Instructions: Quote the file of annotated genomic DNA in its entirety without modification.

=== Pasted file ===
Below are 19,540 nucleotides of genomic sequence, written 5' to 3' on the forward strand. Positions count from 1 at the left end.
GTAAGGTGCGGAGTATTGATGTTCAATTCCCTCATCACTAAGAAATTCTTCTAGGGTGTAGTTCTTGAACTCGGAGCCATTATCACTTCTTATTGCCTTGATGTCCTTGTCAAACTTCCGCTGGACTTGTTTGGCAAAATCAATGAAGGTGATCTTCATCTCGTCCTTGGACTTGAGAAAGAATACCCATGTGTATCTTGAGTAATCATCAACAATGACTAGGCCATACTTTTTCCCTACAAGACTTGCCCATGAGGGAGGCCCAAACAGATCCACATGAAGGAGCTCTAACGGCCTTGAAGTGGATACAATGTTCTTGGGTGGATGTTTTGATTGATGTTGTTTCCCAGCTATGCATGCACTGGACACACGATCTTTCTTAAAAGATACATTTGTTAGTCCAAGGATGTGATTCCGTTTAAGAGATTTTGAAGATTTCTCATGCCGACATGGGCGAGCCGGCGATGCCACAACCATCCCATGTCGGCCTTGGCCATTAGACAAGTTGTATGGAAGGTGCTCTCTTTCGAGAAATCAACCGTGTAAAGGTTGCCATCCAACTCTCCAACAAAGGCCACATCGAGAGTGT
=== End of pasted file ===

Below are 19,540 nucleotides of genomic sequence, written 5' to 3' on the forward strand. Positions count from 1 at the left end.
GTAAGGTGCGGAGTATTGATGTTCAATTCCCTCATCACTAAGAAATTCTTCTAGGGTGTAGTTCTTGAACTCGGAGCCATTATCACTTCTTATTGCCTTGATGTCCTTGTCAAACTTCCGCTGGACTTGTTTGGCAAAATCAATGAAGGTGATCTTCATCTCGTCCTTGGACTTGAGAAAGAATACCCATGTGTATCTTGAGTAATCATCAACAATGACTAGGCCATACTTTTTCCCTACAAGACTTGCCCATGAGGGAGGCCCAAACAGATCCACATGAAGGAGCTCTAACGGCCTTGAAGTGGATACAATGTTCTTGGGTGGATGTTTTGATTGATGTTGTTTCCCAGCTATGCATGCACTGGACACACGATCTTTCTTAAAAGATACATTTGTTAGTCCAAGGATGTGATTCCGTTTAAGAGATTTTGAAGATTTCTCATGCCGACATGGGCGAGCCGGCGATGCCACAACCATCCCATGTCGGCCTTGGCCATTAGACAAGTTGTATGGAAGGTGCTCTCTTTCGAGAAATCAACCGTGTAAAGGTTGCCATCCAACTCTCCAACAAAGGCCACATCGAGAGTGT